(photos: Dave Sargeant, James Eaton & Le Manh Hung)

We re‐evaluated the taxonomy of the Striated Prinia Prinia crinigera‐Brown Prinia P. polychroa complex using molecular, morphological and vocal analyses. The extensive seasonal, sexual, age‐related, geographic, and taxon‐specific variation in this complex has never before been adequately studied. As no previous genetic or vocal analyses focused on this group, misinterpretation of taxonomic signals from limited conventional morphological study alone was likely. Using mitochondrial and nuclear DNA, we found that P. crinigera sensu lato (s.l.) comprises two non‐sister groups of taxa (Himalayan crinigera and Chinese striata groups) that differ substantially morphologically and vocally, and that are broadly sympatric in Yunnan Province, China. Prinia polychroa cooki (Myanmar) and P. p. rocki (southern Vietnam) are each morphologically, vocally and genetically distinct. Thai, Cambodian and Laotian populations formerly ascribed to P. p. cooki are morphologically and vocally most similar to and most closely related to Javan P. p. polychroa, and require a new name, proposed here. Prinia p. bangsi of Yunnan is part of the crinigera group rather than of P. polychroa, and hence there is no evidence for sympatry between P. polychroa s.l. and P. crinigera s.l., nor of the occurrence of P. polychroa in mainland China or Taiwan. We recommend the recognition of five species in the complex, with the following suggestions for new English names: Himalayan Prinia P. crinigera sensu stricto (s.s.; with subspecies striatula, crinigera, yunnanensis and bangsi); Chinese Prinia P. striata (subspecies catharia, parumstriata and striata); Burmese Prinia P. cooki (monotypic); Annam Prinia P. rocki (monotypic); and Deignan's Prinia P. polychroa s.s. (subspecies Javan polychroa and the new Southeast Asian taxon). This study underscores the importance of using multiple data sets for the elucidation of diversity of cryptic bird species and their evolutionary history and biogeography.

Keywords: Cisticolidae, Sylvioidea, biodiversity, phylogeography, vocalizations, systematics, DNA, morphology

Figure 5 . Prinia polychroa ‘core cooki’ (here described as a new subspecies) ( a) Sakaerat Environmental Research Station, Nakhon Ratchasima Province, Thailand, 4 Jan 2014, presumed female (DZUG 3547); ( b) Thung Kamang, Phu Khieo, Chaiyaphum Prov., Thailand, 4 Feb 2012 (Dave Sargeant);
( c) P. polychroa cooki Bagan, Myanmar, 5 Apr 2016 (James Eaton); ( d) P. polychroa rocki Di Linh town, Da Lat Plateau, Lam Dong, Vietnam, 9 Jan 2017 (Le Manh Hung); 
( e) P. crinigera yunnanensis Bhutan, Mar 2017 (Shashank Dalvi); ( f) Prinia crinigera catharia Wenzhou, Zhejiang Prov., China, 20 Jul 2013 (Meijie Dai).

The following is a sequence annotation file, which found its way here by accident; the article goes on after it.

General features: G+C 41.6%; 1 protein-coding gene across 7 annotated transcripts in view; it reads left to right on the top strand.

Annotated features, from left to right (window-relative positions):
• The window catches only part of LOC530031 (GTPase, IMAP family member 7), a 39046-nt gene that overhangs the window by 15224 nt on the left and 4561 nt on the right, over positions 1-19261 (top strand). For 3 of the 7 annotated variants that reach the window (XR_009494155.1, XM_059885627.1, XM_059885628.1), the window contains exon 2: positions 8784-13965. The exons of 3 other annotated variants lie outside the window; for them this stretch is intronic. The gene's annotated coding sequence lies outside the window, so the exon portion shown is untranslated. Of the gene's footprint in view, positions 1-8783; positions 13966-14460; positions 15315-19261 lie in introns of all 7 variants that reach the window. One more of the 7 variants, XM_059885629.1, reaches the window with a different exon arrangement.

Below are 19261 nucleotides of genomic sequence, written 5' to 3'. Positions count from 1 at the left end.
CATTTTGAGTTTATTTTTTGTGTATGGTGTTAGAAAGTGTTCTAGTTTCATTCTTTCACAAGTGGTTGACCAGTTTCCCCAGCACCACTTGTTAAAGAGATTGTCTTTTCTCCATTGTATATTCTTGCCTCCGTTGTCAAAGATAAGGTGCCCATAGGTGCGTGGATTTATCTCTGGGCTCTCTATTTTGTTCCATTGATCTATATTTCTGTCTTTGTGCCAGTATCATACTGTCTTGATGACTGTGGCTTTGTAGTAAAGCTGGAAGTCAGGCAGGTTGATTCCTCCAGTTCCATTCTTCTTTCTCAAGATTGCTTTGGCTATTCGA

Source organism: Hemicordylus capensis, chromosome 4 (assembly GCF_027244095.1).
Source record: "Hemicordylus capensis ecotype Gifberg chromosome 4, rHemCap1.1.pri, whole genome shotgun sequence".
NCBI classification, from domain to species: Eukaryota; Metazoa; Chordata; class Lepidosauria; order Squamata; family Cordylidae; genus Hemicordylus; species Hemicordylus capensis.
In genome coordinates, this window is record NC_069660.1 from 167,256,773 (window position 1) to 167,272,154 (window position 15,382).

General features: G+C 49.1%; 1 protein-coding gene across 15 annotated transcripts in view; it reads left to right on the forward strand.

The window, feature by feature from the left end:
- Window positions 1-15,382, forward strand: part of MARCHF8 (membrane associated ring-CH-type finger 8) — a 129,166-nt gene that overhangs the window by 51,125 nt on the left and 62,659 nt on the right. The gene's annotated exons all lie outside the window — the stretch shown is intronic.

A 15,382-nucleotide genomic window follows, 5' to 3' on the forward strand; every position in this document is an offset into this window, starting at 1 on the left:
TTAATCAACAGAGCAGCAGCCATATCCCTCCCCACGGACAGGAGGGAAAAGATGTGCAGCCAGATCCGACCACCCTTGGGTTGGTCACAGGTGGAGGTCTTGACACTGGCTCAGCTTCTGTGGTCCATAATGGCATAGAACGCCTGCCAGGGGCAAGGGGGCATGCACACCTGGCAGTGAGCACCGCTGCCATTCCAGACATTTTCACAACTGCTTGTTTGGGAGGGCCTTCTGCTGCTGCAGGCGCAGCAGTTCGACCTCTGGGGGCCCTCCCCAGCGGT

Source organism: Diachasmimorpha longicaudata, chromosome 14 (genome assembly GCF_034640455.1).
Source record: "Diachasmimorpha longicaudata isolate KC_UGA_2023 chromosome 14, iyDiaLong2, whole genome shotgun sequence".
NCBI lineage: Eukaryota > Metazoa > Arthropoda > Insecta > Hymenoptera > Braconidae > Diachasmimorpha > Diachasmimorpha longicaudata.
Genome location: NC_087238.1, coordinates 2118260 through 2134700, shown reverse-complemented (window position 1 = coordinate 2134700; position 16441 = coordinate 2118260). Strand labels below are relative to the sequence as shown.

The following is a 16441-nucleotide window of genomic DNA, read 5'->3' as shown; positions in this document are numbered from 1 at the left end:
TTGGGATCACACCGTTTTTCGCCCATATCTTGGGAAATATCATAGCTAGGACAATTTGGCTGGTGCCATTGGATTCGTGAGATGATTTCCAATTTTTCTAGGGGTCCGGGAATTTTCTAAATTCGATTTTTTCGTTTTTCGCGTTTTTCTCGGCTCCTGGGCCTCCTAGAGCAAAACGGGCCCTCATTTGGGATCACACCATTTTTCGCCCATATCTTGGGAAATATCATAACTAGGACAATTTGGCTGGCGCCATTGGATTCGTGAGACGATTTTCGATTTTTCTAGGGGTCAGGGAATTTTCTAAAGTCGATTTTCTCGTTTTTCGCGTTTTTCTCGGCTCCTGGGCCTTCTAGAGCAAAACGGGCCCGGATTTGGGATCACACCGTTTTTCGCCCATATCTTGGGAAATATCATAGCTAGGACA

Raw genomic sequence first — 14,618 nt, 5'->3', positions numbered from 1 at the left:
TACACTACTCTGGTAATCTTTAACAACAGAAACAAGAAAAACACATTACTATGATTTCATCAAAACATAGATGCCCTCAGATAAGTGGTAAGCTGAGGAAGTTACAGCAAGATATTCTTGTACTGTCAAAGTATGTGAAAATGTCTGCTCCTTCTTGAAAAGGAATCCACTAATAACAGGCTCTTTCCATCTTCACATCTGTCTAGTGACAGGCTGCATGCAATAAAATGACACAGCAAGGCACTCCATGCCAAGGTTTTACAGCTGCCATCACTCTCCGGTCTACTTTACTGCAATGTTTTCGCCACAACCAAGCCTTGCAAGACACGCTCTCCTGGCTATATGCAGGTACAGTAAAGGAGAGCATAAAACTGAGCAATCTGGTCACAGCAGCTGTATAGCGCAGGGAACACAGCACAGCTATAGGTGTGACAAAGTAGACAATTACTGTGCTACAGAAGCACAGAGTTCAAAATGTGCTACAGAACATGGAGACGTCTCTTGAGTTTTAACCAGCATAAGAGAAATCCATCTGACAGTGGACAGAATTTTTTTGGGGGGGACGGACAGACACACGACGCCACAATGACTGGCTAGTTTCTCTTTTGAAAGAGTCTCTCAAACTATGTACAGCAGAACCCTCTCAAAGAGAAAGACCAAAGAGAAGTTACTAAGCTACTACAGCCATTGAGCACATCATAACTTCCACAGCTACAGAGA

Prinia polychroa deignani, subsp. nov.
Sakaerat Environmental Research Station, Nakhon Ratchasima Province, Thailand,
4 Jan 2014, presumed female (DZUG 3547)

Prinia polychroa deignani, subsp. nov.

Distribution. Examined specimens of Prinia p. deignani are listed in Table 3 and Table S1, along with documented photographs and sound recordings. Based on these data, the new subspecies is confirmed to occur in scattered localities in northwest, central and eastern Thailand, southwestern Laos, and northwestern Cambodia. A sequenced specimen from Cambodia (NHMUK 1928.6.26.1198) is very similar in cyt b to the two sequenced Thai specimens.

 Etymology. We wish to honour Herbert Girton Deignan (1906 –1968) for his contributions to understanding of this complex specifically, and to Thai birds in general, by naming this new subspecies after him.

Based on our integrative taxonomic approach, analysing morphology, songs, DNA and geographical distributions, we recommend recognition of five species in the Prinia crinigera s.l. - P. polychroa s.l. complex, and suggest the following English names : Himalayan Prinia P. crinigera s.s. (with four subspecies) ; Chinese Prinia P. striata (with three subspecies) ; Burmese Prinia P. cooki (monotypic); Annam Prinia P. rocki (monotypic) and Deignan’s Prinia P. polychroa s.s. (with two subspecies), as summarised in Table 1 . We found no evidence that P. polychroa s.l. or s.s. occurs in mainland China , Taiwan, or India, or that P. striata occurs in India. Acceptance of this revision implies the existence of two new single - country endemics: P. cooki from Myanmar, and P. rocki from Vietnam. Prinia striata becomes endemic to mainland China and Taiwan. 

We describe a new subspecies of P. polychroa s.s., from Thailand, Laos, and Cambodia. This study highlights the importance of taxonomic revisions of poorly studied polytypic birds using a modern integrative taxonomic approach to better estimate the true diversity of bird species.


Per Alström, Pamela C. Rasmussen, George Sangster, Shashank Dalvi, Philip D. Round, Ruying Zhang, Cheng‐Te Yao, Martin Irestedt, Hung Le Manh, Fumin Lei and Urban Olsson. 2019. Multiple Species within the Striated Prinia Prinia crinigera‐Brown Prinia P. polychroa complex revealed through An Integrative Taxonomic Approach. Ibis. DOI: 10.1111/ibi.12759